By Peter Clark
New and intriguing discoveries on each side of the English Channel lately have began to teach that individuals residing within the coastal zones of Belgium, southern Britain, northern France and the Netherlands shared a standard fabric tradition through the Bronze Age, among 3 and 4 thousand years in the past. They used related kinds of pottery and metalwork, lived within the comparable type of homes and buried their useless within the similar form of tombs, frequently really diverse to these utilized by their neighbours extra inland. the ocean didn't seem to be a barrier to those humans yet quite a road, connecting groups in a special cultural id; the 'People of los angeles Manche'. Symbolic of those maritime Bronze Age Connections is the long-lasting Dover Bronze Age boat, one in every of Europe's maximum prehistoric discoveries and testomony to the ability and technical sophistication of our Bronze Age ancestors. This monograph provides papers from a convention held in Dover in 2006 organised by means of the Dover Bronze Age Boat belief, which introduced jointly students from many various international locations to discover and have a good time those historic seaborne contacts. Twelve wide-ranging chapters discover topics of shuttle, trade, construction, magic and formality that throw new gentle on our figuring out of the seafaring peoples of the second one millennium BC.
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Extra resources for Bronze Age Connections: Cultural Contact in Prehistoric Europe
The papers are presented here in a slightly different order to that of the conference itself, a reflection of the changing emphases of the written texts in response to discussion both at the conference and in subsequent correspondence. Thus the volume begins with Stuart Needham’s broad overview of the nature of maritime cultural contacts in the transmanche region (Chapter 2), where he debates the extent to which they might imply a unified cultural entity in the manner of the Manche-Mer du Nord/People of La Manche groups (Marcigny and Ghesquiere 2003; Clark 2004d).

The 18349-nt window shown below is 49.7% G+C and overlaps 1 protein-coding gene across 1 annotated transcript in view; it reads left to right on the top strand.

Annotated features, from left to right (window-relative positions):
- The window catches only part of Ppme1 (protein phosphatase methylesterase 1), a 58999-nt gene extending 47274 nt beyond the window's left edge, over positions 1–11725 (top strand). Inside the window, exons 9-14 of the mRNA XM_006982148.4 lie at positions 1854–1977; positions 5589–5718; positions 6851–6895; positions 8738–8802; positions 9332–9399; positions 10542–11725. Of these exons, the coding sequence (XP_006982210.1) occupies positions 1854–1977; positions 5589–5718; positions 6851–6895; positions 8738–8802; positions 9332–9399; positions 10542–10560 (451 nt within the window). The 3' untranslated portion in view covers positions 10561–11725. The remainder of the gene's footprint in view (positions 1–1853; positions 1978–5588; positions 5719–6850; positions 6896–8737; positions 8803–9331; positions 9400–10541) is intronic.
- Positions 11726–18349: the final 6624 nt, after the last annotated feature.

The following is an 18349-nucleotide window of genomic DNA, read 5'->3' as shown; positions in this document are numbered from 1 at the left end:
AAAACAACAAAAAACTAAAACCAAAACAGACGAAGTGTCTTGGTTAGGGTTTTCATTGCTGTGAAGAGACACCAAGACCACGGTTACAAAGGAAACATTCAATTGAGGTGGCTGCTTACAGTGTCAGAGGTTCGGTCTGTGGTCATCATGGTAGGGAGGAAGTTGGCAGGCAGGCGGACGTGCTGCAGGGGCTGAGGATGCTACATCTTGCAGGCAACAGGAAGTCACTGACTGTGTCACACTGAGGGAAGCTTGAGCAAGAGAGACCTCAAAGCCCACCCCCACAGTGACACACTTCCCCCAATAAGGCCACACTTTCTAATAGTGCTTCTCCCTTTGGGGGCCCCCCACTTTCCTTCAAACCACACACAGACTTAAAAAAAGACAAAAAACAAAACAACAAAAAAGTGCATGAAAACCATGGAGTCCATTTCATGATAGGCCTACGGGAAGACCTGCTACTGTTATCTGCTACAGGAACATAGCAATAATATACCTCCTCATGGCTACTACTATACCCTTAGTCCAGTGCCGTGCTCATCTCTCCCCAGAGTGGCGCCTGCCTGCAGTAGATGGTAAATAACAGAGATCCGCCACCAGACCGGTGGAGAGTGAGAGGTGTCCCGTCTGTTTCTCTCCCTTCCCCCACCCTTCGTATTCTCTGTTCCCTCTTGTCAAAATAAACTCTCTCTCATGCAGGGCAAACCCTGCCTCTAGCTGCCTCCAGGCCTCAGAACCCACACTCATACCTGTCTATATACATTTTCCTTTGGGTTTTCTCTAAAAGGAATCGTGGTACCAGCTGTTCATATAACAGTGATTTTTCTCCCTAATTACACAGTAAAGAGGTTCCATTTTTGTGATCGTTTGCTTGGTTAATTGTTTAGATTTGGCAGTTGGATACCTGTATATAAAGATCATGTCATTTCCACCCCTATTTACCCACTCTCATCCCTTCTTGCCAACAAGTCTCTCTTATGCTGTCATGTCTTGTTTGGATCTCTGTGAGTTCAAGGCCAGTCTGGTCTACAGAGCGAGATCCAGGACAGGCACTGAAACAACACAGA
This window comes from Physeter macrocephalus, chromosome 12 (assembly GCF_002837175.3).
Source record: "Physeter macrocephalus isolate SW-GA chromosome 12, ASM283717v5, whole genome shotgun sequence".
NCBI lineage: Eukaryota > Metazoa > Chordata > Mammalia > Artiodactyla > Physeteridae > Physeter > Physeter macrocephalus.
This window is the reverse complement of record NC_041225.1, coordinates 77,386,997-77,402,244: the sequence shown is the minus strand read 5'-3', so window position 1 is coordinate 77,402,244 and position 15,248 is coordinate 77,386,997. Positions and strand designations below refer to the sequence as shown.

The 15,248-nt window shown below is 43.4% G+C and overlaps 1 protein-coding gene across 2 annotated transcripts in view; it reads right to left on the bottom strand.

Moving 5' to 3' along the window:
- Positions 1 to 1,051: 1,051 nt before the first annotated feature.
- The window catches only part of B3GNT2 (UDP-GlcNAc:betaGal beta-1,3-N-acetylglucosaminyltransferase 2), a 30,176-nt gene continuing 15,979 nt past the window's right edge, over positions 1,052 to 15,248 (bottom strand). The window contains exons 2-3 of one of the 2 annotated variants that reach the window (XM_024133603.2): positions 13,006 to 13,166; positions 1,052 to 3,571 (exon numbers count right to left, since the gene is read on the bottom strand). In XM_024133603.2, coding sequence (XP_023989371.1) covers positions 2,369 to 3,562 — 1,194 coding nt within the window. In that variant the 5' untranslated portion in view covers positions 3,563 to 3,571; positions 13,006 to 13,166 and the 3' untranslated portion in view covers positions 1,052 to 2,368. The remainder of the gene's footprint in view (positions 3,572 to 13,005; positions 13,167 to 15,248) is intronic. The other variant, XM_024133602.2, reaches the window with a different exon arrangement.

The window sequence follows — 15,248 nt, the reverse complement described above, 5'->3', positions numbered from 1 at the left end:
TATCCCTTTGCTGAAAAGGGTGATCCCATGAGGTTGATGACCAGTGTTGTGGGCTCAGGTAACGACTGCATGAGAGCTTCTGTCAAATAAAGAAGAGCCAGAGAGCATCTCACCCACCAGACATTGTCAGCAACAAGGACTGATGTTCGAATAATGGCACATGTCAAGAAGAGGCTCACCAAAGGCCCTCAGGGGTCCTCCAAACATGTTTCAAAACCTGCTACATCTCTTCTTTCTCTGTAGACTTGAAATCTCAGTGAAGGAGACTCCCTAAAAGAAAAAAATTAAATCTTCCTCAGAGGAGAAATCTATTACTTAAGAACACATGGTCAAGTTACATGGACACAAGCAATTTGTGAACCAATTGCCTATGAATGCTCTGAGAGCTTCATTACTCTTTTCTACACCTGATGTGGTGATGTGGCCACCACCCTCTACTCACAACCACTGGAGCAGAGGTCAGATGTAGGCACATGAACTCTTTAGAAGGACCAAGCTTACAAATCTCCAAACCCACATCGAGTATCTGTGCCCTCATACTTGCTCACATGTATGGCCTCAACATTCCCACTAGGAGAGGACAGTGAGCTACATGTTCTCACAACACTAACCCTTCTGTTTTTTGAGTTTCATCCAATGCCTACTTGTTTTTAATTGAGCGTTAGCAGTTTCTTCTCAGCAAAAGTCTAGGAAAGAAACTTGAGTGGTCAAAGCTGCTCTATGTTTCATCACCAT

Cosmological differentiation of the sea can have a marked effect on perceptual relations between communities separated by it, but does not necessarily do so. For example, in considering the Neolithic of the islands of Malta and Gozo, Robb has argued that there was a key change during the period. He interprets the marked cultural differentiation apparent in the Temple period in terms of a new social geography (Robb 2001, 191); ‘travel forges and fixes relative identities… crossing the seas would have meant consciously crossing an ideological frontier to strange lands where people lived differently’.
Much attention has been focussed on the Atlantic Zone and the maritime connections along the western European seaboard, but we should not forget that there were also connections with the interior, a point recently highlighted by the discovery of a Bronze Age hoard of central European bronze ingots found at the mouth of the River Somme in Saint-Valery-sur-Somme (Blanchet and Mille forthcoming), and that the Amesbury Archer spent some time in central Europe before making the long journey westwards to the British Isles (Evans et al 2006; Fitzpatrick this volume).
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